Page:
Black & Veatch wins three Thames Water frameworks
Black & Veatch has been awarded three new frameworks for Thames Water, the UK's largest water utility.
The new roles span the lifecycle of Thames’ water and wastewater treatment and below ground infrastructure systems: from asset and system modelling studies and developing project briefs through to design and infrastructure engineering service delivery.
At a minimum the frameworks will run for the duration of AMP7, the current regulatory review period, 2020 to 2025 and potentially extend through AMP8, 2025 to 2030.
The contractor has secured roles as a delivery partner on the Asset Management framework and the Project Management and Assurance framework, and as the engineering strategic partner to Galliford Try on Thames’ Lot 1 and 2 area-wide Design and Build frameworks.
Black & Veatch executive managing director Scott Aitken said: “Black & Veatch has supported Thames since its inception in 1989; and we are delighted to be playing a significant part in the next chapter of the utility’s evolution. A major part of AMP7 will be about optimising the performance and enhancing the resilience of Thames Water’s assets to meet changing customer and environmental demands.”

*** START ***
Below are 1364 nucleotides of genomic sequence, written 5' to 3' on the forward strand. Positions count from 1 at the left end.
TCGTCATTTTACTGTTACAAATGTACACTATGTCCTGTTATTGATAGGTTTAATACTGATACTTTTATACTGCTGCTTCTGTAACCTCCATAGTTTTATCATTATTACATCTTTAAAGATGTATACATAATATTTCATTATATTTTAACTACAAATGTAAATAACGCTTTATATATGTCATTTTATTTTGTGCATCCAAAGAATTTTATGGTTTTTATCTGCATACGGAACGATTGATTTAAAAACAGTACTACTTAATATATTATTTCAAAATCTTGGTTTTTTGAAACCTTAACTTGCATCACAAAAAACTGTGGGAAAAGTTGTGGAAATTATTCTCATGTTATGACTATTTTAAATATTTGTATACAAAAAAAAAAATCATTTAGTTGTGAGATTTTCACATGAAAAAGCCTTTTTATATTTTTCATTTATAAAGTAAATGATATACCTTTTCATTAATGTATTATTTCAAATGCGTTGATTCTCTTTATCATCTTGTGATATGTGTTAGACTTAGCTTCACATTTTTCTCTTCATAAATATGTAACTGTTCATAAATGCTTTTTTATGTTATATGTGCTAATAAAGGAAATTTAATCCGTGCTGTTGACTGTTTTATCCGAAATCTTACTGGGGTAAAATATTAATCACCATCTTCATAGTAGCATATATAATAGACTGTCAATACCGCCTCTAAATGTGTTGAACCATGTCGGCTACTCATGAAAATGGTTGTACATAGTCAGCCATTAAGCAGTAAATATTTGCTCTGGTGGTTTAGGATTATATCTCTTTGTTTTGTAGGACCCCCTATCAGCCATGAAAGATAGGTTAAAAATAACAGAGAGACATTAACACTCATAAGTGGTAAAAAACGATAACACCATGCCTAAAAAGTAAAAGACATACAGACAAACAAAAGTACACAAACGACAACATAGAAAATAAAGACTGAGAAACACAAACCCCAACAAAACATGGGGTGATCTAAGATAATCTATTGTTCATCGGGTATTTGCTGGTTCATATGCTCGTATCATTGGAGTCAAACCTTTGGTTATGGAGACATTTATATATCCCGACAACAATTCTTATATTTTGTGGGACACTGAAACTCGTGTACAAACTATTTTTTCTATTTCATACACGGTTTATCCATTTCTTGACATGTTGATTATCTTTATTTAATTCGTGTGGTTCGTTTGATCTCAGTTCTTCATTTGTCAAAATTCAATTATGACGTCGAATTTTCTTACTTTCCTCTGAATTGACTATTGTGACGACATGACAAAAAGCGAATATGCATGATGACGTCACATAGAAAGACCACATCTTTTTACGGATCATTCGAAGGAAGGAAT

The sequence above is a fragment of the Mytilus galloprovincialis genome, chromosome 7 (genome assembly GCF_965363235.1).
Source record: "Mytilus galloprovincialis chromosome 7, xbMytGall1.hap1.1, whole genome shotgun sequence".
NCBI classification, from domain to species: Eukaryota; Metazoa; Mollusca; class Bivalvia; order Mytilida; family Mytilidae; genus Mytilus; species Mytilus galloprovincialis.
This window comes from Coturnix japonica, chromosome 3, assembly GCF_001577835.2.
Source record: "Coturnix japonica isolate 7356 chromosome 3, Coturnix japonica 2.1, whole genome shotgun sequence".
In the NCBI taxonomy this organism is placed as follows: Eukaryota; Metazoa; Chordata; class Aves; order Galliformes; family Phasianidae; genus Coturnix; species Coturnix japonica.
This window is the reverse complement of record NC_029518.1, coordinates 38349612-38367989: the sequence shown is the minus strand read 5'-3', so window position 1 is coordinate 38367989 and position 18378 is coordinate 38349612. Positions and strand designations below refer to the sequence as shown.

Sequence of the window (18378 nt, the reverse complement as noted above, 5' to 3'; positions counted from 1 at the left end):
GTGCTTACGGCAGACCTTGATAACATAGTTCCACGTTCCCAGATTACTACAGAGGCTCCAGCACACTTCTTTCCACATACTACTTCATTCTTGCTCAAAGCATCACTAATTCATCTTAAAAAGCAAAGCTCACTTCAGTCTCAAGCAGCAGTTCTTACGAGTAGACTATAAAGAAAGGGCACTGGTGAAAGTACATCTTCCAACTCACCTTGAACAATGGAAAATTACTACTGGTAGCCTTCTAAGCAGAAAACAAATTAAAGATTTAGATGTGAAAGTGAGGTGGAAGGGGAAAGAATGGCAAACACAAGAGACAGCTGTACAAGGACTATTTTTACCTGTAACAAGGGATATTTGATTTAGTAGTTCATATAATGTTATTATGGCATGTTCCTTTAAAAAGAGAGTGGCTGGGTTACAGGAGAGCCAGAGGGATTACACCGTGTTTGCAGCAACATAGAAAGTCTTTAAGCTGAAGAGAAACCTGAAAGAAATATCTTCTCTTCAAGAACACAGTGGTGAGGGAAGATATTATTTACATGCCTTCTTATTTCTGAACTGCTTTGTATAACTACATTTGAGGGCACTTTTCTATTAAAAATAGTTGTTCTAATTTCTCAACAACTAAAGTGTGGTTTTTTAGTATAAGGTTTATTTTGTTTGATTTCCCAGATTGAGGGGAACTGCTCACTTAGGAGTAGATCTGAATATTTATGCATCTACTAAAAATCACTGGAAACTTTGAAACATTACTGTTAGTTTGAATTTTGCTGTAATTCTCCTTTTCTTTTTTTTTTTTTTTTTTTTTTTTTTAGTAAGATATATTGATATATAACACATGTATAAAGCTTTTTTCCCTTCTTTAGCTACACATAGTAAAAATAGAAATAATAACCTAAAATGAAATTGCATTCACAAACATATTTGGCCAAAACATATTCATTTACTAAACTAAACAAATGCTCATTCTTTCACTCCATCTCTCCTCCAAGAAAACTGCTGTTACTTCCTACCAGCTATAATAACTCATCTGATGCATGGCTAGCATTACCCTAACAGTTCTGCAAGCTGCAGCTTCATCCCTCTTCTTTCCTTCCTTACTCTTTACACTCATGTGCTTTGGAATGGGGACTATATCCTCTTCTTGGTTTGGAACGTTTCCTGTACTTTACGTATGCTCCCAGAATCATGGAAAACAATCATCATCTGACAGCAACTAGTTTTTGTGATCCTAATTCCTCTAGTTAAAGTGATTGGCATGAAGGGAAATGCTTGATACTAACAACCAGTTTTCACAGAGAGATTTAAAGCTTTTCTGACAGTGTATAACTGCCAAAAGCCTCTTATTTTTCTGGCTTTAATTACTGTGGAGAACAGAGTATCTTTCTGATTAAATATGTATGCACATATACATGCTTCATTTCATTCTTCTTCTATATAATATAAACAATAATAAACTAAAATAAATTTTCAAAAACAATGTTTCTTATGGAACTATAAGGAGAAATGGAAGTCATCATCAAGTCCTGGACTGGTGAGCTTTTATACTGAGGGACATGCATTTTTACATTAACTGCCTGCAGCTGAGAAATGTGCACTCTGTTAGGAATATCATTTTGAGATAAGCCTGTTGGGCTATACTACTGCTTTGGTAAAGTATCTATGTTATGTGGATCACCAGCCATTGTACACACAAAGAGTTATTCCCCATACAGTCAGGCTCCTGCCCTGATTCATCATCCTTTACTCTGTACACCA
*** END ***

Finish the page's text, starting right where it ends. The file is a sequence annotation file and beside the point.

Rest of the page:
The Asset Management framework role will engage Black & Veatch’s engineers, scientists and technical professionals early in the infrastructure lifecycle, helping to define technical solutions and give early structure to the projects that will deliver those solutions.
The Project Management and Assurance framework support falls within the next phase of the capital programme, and is about drawing out value through developing, refining and testing those solutions, turning them into ‘shovel-ready’ projects for handover to design-and-build teams.
Black & Veatch will utilise its ECO-X cloud-based digital and data ecosystem on both frameworks to maximise value and efficiency opportunities for Thames Water.
The Lot 1 and 2 framework roles cover engineering services to realise both new-build and capital enhancement projects on the ground.
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